The Wedding Must Go On. Robyn Grady

The Wedding Must Go On - Robyn Grady

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       Her vision became tunnelled, the world tipped upside down, and Roxy forgot to breathe. When she did fill her lungs it was with a gulp. Then she coughed and had to cover her mouth with the napkin.

      ‘You must have a temperature,’ she said over the square of linen. ‘You’re delirious.’

      ‘You have everything to gain, nothing to lose.’

      ‘Except Maria’s friendship when she bans me from her life for deceiving her.’

      ‘I’m betting she’ll name their first girl child after you. If not …’ his smile softened ‘… she’ll understand. That’s what friends do.’

      Slowly Roxy set her napkin down. ‘You’d really commit to walking me down the aisle in that dress?’

      ‘It’s for a good cause. Besides, there’s such a thing as annulment.’ His laugh was a little too quick. ‘We’re not talking for real here, Roxy, just a means to an end. We both agreed. Neither of us is after that kind of commitment.’

      She blinked and felt her cheeks go warm. Well, of course that was what he’d meant. This proposition was another of his angles to get to where he—and in this case she—wanted to go.

      ‘Was that a yes?’ he asked.

      She frowned. She hadn’t said that. She couldn’t agree. ‘That’s too wild an idea.’

      ‘Way I see it, for you it’s a safe bet.’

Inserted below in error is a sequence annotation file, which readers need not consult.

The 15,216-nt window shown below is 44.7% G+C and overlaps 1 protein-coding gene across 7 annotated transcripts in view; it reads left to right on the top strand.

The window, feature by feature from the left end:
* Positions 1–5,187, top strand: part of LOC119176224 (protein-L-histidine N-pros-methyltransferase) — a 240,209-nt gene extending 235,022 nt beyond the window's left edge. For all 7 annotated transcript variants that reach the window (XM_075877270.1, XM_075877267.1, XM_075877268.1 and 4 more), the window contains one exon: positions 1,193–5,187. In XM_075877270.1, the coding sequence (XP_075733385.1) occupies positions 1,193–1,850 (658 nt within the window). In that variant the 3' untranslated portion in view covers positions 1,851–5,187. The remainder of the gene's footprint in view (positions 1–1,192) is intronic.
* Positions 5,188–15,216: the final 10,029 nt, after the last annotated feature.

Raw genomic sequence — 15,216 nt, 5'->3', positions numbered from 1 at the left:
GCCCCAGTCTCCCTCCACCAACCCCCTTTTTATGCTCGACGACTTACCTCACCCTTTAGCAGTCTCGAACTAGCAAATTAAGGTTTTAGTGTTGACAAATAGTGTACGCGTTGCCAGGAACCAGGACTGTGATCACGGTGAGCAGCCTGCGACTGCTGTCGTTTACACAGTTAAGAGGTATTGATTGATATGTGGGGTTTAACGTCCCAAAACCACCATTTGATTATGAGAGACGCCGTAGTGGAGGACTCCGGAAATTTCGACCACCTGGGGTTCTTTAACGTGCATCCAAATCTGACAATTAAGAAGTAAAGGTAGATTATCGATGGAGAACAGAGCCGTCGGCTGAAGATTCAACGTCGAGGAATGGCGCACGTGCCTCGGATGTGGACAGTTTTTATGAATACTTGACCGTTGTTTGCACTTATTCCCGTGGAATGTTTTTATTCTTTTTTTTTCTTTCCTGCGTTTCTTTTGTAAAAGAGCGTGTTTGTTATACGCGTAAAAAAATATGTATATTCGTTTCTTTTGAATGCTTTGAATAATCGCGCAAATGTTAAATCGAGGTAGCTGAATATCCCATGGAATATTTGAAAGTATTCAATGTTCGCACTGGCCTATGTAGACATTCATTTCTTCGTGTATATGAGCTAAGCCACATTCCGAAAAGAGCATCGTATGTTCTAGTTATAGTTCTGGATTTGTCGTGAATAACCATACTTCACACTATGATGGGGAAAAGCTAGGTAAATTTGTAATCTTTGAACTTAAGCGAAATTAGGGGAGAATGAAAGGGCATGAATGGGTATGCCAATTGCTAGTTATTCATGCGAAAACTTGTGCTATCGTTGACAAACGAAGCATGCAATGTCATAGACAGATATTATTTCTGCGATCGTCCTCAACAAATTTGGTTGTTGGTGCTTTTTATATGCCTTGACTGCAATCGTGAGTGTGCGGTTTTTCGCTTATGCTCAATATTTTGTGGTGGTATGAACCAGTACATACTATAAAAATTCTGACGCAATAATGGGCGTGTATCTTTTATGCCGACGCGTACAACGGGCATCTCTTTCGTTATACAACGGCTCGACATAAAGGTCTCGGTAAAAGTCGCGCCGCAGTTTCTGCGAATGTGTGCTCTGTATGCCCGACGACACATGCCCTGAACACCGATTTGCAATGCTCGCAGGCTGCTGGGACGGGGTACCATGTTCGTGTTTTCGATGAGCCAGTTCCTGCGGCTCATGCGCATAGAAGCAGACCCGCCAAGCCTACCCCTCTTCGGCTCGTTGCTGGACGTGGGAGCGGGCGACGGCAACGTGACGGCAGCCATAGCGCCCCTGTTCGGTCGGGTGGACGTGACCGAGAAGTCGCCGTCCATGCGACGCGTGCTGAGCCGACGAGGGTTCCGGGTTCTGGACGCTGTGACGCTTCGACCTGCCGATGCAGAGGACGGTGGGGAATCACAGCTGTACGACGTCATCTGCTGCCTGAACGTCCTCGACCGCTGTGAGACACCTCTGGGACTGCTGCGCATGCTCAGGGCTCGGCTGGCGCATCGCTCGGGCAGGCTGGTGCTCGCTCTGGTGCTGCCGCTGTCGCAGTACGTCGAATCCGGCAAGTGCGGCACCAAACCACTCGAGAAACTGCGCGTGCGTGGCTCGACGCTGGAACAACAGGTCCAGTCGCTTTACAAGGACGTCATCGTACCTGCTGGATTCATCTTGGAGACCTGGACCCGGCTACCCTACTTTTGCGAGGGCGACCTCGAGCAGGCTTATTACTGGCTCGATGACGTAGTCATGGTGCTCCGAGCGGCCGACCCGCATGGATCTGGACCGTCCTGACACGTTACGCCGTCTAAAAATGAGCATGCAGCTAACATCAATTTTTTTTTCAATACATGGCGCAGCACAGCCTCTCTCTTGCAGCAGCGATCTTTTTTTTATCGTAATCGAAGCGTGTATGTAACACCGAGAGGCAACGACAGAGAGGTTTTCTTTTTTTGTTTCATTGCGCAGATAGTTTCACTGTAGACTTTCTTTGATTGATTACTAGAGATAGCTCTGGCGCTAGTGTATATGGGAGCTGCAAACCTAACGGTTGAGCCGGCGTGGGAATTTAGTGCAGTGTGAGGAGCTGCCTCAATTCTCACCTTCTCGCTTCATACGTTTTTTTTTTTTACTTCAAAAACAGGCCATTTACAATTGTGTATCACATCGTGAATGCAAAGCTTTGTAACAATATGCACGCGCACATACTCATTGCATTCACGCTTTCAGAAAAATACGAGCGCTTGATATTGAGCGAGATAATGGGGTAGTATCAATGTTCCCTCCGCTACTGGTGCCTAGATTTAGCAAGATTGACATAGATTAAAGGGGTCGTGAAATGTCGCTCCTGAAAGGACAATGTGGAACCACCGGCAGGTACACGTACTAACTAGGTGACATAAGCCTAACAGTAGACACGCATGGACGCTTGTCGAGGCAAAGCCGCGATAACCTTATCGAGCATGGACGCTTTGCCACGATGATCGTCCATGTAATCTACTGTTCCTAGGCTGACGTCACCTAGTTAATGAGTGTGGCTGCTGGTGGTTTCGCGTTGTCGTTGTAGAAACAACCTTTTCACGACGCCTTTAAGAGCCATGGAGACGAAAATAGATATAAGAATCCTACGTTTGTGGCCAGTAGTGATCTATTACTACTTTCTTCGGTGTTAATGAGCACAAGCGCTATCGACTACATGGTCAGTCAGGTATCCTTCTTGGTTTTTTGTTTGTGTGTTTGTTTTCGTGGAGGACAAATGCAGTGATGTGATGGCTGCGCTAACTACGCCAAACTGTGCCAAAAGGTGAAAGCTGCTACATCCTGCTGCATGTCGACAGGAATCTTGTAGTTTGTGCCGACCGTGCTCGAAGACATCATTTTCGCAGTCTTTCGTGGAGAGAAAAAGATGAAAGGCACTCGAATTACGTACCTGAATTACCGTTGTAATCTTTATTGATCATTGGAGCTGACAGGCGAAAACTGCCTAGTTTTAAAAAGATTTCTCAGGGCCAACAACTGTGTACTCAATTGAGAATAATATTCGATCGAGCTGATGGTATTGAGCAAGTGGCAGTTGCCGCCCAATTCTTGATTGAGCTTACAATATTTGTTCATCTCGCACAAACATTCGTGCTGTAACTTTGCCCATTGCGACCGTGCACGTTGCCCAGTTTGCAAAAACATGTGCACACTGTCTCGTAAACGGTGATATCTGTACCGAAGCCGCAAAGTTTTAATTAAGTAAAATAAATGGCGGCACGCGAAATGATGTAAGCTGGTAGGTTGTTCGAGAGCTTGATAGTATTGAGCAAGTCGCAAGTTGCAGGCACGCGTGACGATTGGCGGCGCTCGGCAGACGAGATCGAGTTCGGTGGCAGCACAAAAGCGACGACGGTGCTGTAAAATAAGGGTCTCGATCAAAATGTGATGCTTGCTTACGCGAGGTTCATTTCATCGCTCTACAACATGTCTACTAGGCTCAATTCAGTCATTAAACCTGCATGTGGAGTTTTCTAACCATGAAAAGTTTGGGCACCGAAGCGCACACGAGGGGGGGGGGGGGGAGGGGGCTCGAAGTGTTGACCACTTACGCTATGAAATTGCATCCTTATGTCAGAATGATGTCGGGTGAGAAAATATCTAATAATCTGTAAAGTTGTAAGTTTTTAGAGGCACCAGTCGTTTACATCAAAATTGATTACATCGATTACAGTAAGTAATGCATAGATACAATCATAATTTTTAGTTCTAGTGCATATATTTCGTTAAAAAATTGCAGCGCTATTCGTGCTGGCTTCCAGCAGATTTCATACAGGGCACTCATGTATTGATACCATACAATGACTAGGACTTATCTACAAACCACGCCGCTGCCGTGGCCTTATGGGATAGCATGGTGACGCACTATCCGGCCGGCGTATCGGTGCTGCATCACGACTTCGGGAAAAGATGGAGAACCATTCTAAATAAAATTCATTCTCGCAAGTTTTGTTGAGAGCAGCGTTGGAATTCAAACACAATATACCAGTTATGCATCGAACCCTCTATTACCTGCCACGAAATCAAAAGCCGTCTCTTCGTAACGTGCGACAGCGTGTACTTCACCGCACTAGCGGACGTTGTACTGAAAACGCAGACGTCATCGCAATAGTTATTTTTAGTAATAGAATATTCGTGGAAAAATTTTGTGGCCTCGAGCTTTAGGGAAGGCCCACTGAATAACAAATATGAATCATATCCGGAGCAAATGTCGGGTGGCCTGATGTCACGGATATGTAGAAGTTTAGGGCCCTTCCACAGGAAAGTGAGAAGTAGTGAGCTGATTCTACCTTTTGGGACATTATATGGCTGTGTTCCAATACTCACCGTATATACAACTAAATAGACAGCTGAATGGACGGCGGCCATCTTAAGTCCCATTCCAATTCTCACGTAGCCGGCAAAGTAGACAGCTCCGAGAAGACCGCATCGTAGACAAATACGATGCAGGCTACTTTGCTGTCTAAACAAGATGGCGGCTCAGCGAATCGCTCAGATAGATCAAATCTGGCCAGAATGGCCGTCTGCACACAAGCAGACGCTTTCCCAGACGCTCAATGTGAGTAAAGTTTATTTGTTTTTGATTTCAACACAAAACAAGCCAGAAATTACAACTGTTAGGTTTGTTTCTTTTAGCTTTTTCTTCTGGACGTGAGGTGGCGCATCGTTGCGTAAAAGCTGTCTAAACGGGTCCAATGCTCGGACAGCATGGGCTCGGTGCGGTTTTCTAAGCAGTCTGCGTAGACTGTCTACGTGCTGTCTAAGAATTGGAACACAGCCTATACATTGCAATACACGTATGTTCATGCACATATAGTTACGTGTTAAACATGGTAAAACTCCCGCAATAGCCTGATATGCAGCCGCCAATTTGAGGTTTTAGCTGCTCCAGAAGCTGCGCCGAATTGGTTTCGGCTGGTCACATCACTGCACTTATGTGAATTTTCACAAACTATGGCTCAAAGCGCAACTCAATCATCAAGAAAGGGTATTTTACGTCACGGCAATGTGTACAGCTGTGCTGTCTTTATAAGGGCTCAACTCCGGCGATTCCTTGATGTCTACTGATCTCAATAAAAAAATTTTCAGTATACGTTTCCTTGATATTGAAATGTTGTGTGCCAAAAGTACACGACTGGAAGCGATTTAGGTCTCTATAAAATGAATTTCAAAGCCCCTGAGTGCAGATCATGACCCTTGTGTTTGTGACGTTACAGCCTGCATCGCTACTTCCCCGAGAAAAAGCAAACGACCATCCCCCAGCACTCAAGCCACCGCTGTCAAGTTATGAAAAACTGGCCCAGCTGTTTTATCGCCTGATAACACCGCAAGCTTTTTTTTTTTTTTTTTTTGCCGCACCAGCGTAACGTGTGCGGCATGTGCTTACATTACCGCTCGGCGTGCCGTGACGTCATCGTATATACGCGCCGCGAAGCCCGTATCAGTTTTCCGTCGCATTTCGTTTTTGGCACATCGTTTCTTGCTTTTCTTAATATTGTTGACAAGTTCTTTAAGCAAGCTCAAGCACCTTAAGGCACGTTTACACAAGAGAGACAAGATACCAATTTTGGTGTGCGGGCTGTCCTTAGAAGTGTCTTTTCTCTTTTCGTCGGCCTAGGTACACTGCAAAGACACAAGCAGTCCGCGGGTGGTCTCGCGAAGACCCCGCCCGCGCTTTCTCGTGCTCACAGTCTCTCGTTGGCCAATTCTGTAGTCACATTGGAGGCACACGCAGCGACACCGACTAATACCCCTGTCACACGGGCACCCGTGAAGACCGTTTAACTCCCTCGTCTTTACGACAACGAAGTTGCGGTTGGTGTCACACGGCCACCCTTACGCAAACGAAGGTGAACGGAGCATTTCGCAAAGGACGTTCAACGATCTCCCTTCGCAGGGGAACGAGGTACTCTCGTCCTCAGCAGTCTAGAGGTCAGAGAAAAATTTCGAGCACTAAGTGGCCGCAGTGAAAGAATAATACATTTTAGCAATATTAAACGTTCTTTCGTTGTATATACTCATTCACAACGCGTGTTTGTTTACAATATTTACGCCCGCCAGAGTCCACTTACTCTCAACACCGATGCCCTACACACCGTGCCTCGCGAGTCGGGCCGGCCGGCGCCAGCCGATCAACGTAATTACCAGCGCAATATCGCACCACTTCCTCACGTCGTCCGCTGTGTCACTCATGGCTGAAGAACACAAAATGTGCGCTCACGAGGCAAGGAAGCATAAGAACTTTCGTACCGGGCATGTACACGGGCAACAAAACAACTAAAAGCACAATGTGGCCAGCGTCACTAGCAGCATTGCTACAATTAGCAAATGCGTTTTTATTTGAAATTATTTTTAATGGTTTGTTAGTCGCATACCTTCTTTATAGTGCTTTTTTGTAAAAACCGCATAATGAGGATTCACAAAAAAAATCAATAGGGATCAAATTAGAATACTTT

About the Author

      One Christmas long ago, ROBYN GRADY received a book from her big sister and immediately fell in love with Cinderella. Sprinklings of magic, deepest wishes come true—she was hooked! Picture books with glass slippers later gave way to romance novels and, more recently, the real-life dream of writing for Mills & Boon.

      After a fifteen-year career in television, Robyn met her own modern-day hero. They live on Australia’s Sunshine Coast with their three little princesses, two poodles, and a cat called Tinkie. She loves new shoes, worn jeans, lunches at Moffat Beach and hanging out with her friends on eHarlequin. Learn about her latest releases at, and don’t forget to say hi. She’d love to hear from you!

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      The Wedding Must Go On

      Robyn Grady


      THE worst possible person at the worst possible time.

      Peeking through a gap in her back-room door, Roxanne Trammel admitted that looks weren’t the problem. The guest waiting at her Sydney wedding salon’s point-of-sale counter was over six feet tall, delectably masculine in demeanour and build … those lidded ice-blue eyes and coal-black hair would set any woman’s heartbeat tripping a thousand to one, including her own.

      Roxy wanted to shrivel up and die because she knew that man. Knew him and more. That she’d slipped into this wedding gown moments ago was only the icing. The not so funny punchline to a bad joke she’d sooner forget.

      Out by the counter, a line creased between the dark slashes of Nate Sparks’s brows before he caught the time on his Omega then rubbed the back of his neck … the same strong neck Roxy had clung to with such fervour that fateful spring evening when they’d shared their first and only kiss. If she closed her eyes, she could still smell his woodsy scent … feel the graze of his sandpaper jaw along her cheek. The magic his touch stirred deep inside had transported her to another time. Another place. She could admit that she hadn’t wanted that kiss to end.

      But it had, and in the most cringe-worthy way imaginable.

      ‘Anyone there?’